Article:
Malicious actors typically gain entry to organizations’ Microsoft 365 environments by abusing either stolen account credentials or stolen session cookies . Once inside, actors can access sensitive data within mailboxes or SharePoint repositories, and send out emails or Teams messages. This activity can often result in serious financial harm, especially in cases where the malicious actor’s end-goal is to elicit fraudulent transactions.
Darktrace regularly observes malicious actors behaving in predictable ways once they gain access to customer Microsoft 365 environment. One typical example is the creation of new inbox rules and sending deceitful emails intended to convince recipients to carry out subsequent actions, such as following a malicious link or providing sensitive information. It is also common for actors to register new applications in Azure AD so that they can be used to conduct follow-up activities, like mass-mailing or data theft. The registration of applications in Azure AD therefore seems to be a relatively predictable threat actor behavior . Darktrace DETECT understands that unusual application registrations in Azure AD may constitute a deviation in expected behavior, and therefore a possible indicator of account compromise.
These registrations of applications in Azure AD are evidenced by creations of, as well as assignments of permissions to, Service Principals in Azure AD. Darktrace has detected a growing trend in actors creating and assigning permissions to a Service Principal named ‘PerfectData Software’. Further investigation of this Azure AD activity revealed it to be part of an ongoing account takeover.
‘PerfectData Software’ Activity
Darktrace observed variations of the following pattern of activity relating to an application named ‘PerfectData Software’ within its customer base:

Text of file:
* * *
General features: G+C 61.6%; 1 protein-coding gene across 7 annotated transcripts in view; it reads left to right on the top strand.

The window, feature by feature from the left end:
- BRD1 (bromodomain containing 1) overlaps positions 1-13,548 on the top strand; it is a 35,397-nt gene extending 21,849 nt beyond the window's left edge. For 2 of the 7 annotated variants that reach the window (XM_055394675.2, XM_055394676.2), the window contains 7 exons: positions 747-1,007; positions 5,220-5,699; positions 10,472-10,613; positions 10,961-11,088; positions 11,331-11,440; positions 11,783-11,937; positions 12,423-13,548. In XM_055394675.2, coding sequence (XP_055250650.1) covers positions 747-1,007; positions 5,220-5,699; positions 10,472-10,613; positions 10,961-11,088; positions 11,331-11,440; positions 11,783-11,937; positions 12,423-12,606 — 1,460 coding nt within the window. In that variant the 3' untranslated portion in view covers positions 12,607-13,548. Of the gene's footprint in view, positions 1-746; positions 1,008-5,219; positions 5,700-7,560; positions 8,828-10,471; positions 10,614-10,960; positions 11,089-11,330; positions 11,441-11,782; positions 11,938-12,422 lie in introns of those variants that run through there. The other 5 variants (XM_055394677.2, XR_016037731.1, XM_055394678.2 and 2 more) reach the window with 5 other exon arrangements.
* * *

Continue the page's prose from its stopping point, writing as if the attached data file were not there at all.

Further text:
- Actor signs in to a Microsoft 365 account from an endpoint associated with a Virtual Private Server (VPS) or Virtual Private Network (VPN) service
- Actor registers an application called 'PerfectData Software' with Azure AD, and then grants permissions to the application
- Actor accesses mailbox data and creates inbox rule
In two separate incidents, malicious actors were observed conducting their activities from endpoints associated with VPN services (HideMyAss (HMA) VPN and Surfshark VPN, respectively) and from endpoints within the Autonomous System AS396073 MAJESTIC-HOSTING-01.
In March 2023, Darktrace observed a malicious actor signing in to a Microsoft 365 account from a Kuwait-based IP address within the Autonomous System, AS198605 AVAST Software s.r.o. This IP address is associated with the VPN service, HMA VPN. Over the next couple of days, an actor (likely the same malicious actor) signed in to the account several more times from two different Nigeria-based endpoints, as well as a VPS-related endpoint and a HMA VPN endpoint.
During their login sessions, the actor performed a variety of actions. First, they created and assigned permissions to a Service Principal named ‘PerfectData Software’. This Service Principal creation represents the registration of an application called ‘PerfectData Software’ in Azure AD. Although the reason for registering this application is unclear, within a few days the actor registered and granted permission to another application, ‘Newsletter Software Supermailer’, and created a new inbox rule names ‘s’ on the mailbox of the hijacked account. This inbox rule moved emails meeting certain conditions to a folder named ‘RSS Subscription. The ‘Newsletter Software Supermailer’ application was likely registered by the actor to facilitate mass-mailing activity.